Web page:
Nominations for the Socialist Party, Strauss-Kahn’s party, have closed for the presidential election, which will be held April 22, 2012. Strauss-Kahn was left off the ballot, but polls favored him over current president Nicholas Sarkozy, who is running for re-election.
“There is a gap between what he says and the way he lives. And I don’t think he likes women,”says a woman who identified herself as “Fabienne”.
Interviews on Parisian trains were also mixed. “In France we have a saying, ‘Il n'ya pas de fumée sans feu,’ [Translation: There is no smoke without fire],” said Pierre Duponchel, a French lawyer based in Paris. “When you have big responsibilities, you have to set an example. You cannot do what you want." However, one train rider fell into the category of the 49 percent of French voters who supported the return of Strauss-Kahn into politics someday.
“Although I am not comfortable with the media treatment, I am quite confident in the American justice system to see if he is guilty or not,” said Blandine François. “If he is not guilty, I don’t think I will have any problems voting for him.”
Celice Gressier who works in marketing concurred, “If he is a good politician, I think maybe I could vote for him.”
Back in Strasbourg-St. Denis, many sided against the Guinean hotel maid, including those from her native country. A man who preferred to go by the name “Jallo” from Guinea boasted that he was in the same tribe as Strauss-Kahn’s accuser. He said, “I am very disappointed in America. America had its Bill Clinton and Monica Lewinsky, so why don’t you leave Strauss-Kahn alone?”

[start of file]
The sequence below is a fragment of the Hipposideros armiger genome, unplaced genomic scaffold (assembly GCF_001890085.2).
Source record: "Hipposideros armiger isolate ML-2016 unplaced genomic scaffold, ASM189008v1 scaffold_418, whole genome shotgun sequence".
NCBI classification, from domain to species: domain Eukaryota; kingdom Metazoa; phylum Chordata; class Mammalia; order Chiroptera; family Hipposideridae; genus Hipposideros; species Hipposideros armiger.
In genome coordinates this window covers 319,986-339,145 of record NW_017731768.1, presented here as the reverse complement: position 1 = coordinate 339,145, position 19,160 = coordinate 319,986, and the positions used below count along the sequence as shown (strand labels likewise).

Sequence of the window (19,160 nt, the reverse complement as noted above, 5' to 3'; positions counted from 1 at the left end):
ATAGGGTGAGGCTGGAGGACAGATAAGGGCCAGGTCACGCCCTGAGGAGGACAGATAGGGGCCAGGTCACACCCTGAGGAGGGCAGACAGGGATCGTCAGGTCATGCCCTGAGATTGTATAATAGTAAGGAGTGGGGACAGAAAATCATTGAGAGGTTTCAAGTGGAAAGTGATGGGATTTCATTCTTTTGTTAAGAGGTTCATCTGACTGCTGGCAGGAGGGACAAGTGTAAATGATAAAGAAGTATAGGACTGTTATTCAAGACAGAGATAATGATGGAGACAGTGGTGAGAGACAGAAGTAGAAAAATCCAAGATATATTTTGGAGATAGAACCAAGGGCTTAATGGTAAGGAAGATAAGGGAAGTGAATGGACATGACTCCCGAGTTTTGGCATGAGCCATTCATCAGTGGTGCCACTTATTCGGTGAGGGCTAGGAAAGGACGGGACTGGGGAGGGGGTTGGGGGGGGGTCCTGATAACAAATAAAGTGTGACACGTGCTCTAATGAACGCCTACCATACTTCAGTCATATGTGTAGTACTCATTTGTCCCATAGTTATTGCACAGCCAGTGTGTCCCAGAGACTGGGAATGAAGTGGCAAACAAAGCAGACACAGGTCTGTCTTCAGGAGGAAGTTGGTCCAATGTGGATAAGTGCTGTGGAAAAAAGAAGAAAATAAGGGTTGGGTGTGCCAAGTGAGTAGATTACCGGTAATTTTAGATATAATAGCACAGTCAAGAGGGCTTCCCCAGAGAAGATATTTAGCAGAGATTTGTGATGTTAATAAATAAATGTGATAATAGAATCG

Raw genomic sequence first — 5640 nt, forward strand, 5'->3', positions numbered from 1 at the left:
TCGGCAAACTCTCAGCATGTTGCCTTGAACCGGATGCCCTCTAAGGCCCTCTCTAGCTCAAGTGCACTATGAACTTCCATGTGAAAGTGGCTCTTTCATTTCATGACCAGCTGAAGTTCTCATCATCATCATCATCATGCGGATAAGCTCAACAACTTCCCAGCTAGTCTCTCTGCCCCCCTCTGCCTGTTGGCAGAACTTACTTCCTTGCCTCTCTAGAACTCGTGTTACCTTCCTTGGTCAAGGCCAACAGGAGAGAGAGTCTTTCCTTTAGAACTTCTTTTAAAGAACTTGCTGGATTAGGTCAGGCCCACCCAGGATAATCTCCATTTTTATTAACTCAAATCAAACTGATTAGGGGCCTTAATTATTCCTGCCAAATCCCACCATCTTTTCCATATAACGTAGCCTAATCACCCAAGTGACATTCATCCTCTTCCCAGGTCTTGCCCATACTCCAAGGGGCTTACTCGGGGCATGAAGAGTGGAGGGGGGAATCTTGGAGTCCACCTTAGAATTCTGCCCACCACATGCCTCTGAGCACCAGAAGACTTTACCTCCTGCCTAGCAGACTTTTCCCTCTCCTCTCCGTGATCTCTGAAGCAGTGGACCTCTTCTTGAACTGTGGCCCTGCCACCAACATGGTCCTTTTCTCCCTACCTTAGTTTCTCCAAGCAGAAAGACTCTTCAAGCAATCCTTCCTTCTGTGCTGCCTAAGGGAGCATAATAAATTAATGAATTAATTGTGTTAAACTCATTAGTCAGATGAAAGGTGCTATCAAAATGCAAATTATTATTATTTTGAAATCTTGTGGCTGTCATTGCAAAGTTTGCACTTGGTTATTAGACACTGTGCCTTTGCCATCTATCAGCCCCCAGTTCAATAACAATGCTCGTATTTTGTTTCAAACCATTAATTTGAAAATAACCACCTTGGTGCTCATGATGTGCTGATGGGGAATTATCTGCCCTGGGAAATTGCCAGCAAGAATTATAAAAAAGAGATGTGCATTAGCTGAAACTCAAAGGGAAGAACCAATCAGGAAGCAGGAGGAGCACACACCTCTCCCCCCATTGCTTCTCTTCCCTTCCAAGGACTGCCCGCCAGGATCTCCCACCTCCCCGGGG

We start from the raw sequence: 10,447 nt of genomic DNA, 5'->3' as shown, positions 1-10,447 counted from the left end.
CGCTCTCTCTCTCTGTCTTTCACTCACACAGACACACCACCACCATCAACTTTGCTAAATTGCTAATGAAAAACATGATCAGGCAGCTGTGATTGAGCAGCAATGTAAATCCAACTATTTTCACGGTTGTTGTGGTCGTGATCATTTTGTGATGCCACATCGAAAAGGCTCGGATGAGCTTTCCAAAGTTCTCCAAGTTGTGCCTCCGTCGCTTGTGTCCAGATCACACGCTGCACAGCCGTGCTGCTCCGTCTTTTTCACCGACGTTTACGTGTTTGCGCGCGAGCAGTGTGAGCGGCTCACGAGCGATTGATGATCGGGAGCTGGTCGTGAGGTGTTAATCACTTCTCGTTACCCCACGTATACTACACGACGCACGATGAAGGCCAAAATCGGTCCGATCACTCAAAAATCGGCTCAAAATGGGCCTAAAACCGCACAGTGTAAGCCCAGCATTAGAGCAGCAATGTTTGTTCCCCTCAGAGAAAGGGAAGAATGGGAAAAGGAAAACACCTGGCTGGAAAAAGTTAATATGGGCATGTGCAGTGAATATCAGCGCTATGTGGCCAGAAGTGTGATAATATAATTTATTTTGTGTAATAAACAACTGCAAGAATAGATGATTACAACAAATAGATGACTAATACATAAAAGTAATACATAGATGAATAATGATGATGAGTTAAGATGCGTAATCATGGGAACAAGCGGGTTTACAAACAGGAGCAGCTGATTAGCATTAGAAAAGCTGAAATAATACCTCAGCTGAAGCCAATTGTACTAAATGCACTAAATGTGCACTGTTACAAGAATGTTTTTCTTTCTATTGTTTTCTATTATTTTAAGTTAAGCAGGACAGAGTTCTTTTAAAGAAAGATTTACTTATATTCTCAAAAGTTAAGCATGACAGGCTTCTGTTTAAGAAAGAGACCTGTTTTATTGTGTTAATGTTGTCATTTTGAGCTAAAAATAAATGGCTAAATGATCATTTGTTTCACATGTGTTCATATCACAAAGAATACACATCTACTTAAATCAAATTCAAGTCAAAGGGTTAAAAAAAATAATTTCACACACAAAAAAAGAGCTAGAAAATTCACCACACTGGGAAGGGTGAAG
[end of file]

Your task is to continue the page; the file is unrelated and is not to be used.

Hawa Bah, a woman from Guinea said, “It’s too early to say something about it. I want to wait until they render a judgment.”
“I have to be apolitical for economic reasons” says a Guinean restaurant owner who preferred to go by the name "Madame Touré". “What happens in a bedroom…no one knows outside of these two people. I hope that the truth comes out.”
“If it was only one girl who said she was violated that would be one thing,” said "Muhammed" a Guinean electrical mechanic referring to the allegations made by Tristane Banon, another woman who stepped forward after the hotel maid alleging Strauss-Kahn attempted to rape her.
“Muhammed” pointed to the now damning phone call made by Strauss-Kahn’s accuser. “The girl made a mistake by communicating on the phone with that man. Because of that phone call, now the outcome could go either way.”
Muhammed’s comment refers to the 14 words translated from the accuser’s Fulani dialect during a phone call with a prison inmate that seemed to set the case on a different course: "Don’t worry, this guy has a lot of money. I know what I’m doing."
Despite the accuser’s past and the accuser’s interest in exploring all options for justice – including monetary compensation – the evidence most relevant to the sexual assault have been immutable. That is, the DNA results confirming that Strauss-Kahn’s sperm was on the accuser’s clothing in conjunction with vaginal bruises she sustained during the alleged attack.
But what's clear from our interviews is that there is no dominant strain of guilt or innocence for Strauss-Kahn nor his accuser, not even among their native peers.